The organizers, the Center for Science in the Public Interest in D.C., certainly hope so. A national, grassroots campaign, Food Day is designed to celebrate what we eat while drawing our attention to the need to overhaul this country’s food system from farm to fork. In this way it is similar to Earth Day which sparked widespread interest in the fragile nature of our planet.
Events planned for Monday, including in Berkeley and around the Bay Area, will highlight the good, bad, and ugly of the way we consume food in this country.
Simply put, how we grow, transport, process, market, and eat is not sustainable for the environment or our health, said Michael F. Jacobson, executive director of CSPI and the creator of Food Day in a recent piece for The Atlantic. Dietary diseases such as obesity, diabetes, and heart attacks are rising at alarming rates. Industrially raised meat sucks up energy, pollutes the land and water, and is cruel to beast and worker alike.
Even in places like Berkeley where local, seasonal, organic, sustainable, and fresh food is available in abundance, too many people lack access to good grub and/or go hungry or malnourished.We are a nation, to quote UC Berkeley visiting scholar Raj Patel, of the “stuffed and starved.” Food Day, whose advisory board includes Michael Pollan and Alice Waters, local heavy hitters on the edible revolution front, seeks to mobilize citizens to step up efforts to reform what’s wrong with our food system (hello Farm Bill). The campaign has six admirable goals:
1. Reduce diet-related disease by promoting healthy food.
2. Support sustainable farms and cut subsidies to agribusiness.
3. Expand access to food and end hunger.
4. Protect the environment and animals by reforming factory farms.
5. Promote health by curbing junk-food marketing to kids.
6. Obtain fair pay and safe conditions for food and farm workers.
The Berkeley City Council voted to proclaim October 24th Food Day, and to adopt the Seattle Farm Bill Principles. This is a set of six guiding principles that could serve as a framework for policy discussions around the renewal in 2012 of the federal Farm Bill, the primary piece of legislation that determines the nation’s food and agriculture policy.
“Sometimes it takes action at the local level to help to create change at the federal level,” said Ecology Center Executive Director Martin Bourque. “This may be a case — as with the Kyoto Protocol and climate change — where cities lead the way with innovative government strategies. We need a Food Bill not a Farm Bill.”
On Monday, the Ecology Center will mark Food Day with a tour of local women-owned farms for its members, as part of a series of activities in honor of what many hope will become an annual event.
Food Day activities will get major play in and around the UC Berkeley campus on Monday, said Kristen Rasmussen, a workplace wellness dietician for faculty and staff at Cal who serves as the university’s Food Day coordinator. Highlights include a BYO Lunch Picnic. (Read the full list of events.)
Speakers include Food Day co-organizer and UC alum Lilia Smelkova and Appetite for Profit author Michele Simon. “This is an excellent opportunity to talk about what’s wrong with our broken food system,” said Simon. “But we don’t want to do a lot of complaining. We also want to talk about solutions and what individuals can do to improve food for themselves and their communities, both locally and nationally. The time is ripe to organize around this issue.”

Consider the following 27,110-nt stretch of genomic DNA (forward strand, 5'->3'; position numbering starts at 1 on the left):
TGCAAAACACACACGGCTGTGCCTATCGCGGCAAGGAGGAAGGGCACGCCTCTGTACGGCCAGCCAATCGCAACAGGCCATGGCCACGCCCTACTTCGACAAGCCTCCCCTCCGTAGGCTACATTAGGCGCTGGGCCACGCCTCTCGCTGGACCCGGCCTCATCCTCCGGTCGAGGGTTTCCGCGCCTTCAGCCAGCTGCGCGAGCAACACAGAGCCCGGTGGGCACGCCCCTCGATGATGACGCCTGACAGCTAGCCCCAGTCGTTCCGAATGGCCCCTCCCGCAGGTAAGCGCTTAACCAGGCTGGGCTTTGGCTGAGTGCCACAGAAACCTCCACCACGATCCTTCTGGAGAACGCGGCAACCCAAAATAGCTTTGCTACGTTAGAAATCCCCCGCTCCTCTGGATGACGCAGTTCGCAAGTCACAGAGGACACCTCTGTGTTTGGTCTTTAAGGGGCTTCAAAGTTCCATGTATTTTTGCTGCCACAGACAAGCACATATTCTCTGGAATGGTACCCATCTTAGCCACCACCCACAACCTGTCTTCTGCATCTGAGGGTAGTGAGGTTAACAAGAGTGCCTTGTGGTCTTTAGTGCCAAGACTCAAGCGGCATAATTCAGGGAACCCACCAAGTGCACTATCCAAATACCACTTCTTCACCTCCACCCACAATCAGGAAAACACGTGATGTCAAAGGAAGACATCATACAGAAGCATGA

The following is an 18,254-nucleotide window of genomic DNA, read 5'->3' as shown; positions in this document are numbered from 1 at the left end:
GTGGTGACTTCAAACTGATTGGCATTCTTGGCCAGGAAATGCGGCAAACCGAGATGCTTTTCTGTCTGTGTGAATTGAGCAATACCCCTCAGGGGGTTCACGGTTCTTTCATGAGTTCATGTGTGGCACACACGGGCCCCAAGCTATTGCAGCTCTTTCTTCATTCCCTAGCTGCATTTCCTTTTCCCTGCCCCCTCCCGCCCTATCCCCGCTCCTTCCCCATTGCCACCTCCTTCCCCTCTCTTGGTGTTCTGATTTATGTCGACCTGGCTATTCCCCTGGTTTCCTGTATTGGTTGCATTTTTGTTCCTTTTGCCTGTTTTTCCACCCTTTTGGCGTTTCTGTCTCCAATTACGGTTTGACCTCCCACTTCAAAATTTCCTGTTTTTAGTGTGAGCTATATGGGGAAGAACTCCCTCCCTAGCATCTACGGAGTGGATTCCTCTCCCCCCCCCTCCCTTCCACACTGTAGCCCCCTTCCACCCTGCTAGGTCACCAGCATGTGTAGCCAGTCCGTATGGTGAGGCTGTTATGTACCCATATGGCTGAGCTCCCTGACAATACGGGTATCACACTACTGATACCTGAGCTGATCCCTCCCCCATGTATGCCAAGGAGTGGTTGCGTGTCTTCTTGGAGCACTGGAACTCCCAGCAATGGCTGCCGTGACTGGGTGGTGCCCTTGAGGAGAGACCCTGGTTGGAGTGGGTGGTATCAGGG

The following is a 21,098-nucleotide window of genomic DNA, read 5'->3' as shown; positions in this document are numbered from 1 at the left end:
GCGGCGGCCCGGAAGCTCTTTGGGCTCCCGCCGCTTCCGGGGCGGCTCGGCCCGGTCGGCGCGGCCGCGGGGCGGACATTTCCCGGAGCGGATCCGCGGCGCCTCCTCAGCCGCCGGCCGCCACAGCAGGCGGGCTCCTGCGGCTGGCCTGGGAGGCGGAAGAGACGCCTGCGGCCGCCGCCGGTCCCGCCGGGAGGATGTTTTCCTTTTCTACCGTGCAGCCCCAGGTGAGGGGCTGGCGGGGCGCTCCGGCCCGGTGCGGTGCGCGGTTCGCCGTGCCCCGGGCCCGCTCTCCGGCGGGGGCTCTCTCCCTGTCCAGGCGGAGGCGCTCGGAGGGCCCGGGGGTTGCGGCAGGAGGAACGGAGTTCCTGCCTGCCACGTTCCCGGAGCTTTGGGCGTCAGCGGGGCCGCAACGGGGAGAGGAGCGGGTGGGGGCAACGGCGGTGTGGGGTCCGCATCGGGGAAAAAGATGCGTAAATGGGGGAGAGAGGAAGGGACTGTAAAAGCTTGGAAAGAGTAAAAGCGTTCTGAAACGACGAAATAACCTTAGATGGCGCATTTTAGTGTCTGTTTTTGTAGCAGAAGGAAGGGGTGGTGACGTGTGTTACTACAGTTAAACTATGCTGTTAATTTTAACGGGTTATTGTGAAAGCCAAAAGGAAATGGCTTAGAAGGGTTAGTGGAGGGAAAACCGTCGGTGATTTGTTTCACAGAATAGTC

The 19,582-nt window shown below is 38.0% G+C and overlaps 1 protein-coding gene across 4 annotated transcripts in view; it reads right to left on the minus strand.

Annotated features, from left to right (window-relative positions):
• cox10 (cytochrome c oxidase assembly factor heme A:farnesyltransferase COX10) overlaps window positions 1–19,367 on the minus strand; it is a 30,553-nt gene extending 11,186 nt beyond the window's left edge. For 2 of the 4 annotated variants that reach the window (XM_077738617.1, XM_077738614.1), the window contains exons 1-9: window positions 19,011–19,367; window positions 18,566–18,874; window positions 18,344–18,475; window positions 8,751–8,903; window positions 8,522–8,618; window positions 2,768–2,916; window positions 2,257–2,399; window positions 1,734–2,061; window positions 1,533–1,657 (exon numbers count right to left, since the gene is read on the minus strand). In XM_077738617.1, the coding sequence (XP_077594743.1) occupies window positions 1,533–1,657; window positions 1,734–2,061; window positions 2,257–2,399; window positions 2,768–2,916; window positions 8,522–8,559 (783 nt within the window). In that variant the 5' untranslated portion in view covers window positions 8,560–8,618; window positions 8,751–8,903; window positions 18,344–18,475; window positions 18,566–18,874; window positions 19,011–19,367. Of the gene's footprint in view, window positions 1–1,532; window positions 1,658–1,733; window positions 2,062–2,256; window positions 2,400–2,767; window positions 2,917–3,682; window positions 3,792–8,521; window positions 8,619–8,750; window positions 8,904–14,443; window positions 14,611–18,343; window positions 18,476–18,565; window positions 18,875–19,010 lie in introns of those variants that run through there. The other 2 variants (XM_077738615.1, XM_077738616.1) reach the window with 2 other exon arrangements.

The Berkeley Student Food Collective plans on hosting a sandwich-making event during the day (11 am-4 pm) at its storefront at 2440 Bancroft across from campus, and in the evening will co-host Edible Occupation 101: Careers in Sustainable Food and Agriculture, a panel discussion featuring Sprouts Cooking Club founder Karen Rogers, local farmer Esperanza Pallana, and urban agriculture planner Nathan McClintock.
The Local, the student-run organic produce stand that is on campus every Monday (Upper Sproul Plaza, 10 am-2 pm) will be open for business as usual and will also distribute free samples of Cheese Board wholegrain bread.
“Though the food movement is growing, many still see it as exclusive,” said The Local’s Mickey Davis, a 21-year-old senior in the Nutrition Sciences Department. “Not everyone is aware of the peril our food system is in, and a dangerous number of people do not understand the severity of the situation we are in health-wise, environmentally, or economically, and how the food system is closely related to that. It is important to invest time, celebration, and awareness to these issues on Food Day, to help spread the word to others who may otherwise not know.”
While Berkeley has much to celebrate on Food Day, there’s still plenty of work ahead on the food front, even in this food-focused and food-forward town.
“We can take pride in being early adopters as far as farmers’ markets and CSAs, and for being leaders on school food reform, and on the forefront of community gardens and urban agriculture,” said Bourque at the Ecology Center. “But even in Berkeley, with its very advanced alternative food system, we have large numbers of people dealing with diet-related illnesses and huge disparities still when it comes to access and affordability. We need to keep fighting to make good food available to every person in our community.”
Cheese Board Collective: 40 years in the Gourmet Ghetto [07.08.11]
Author Raj Patel’s food revolution: From chips to salad [04.01.11]
Berkeley Bites: Alice Waters [10.22.10]
Berkeley Bites: Berkeley Student Food Collective [10.08.10]
Berkeley Bites: Ben Feldman, Farmers’ Market man [06.18.10]
Sprouts for sprouts: When kids learn to cook [02.01.10]
Michael Pollan talks food rules at Ferry Building [01.23.10]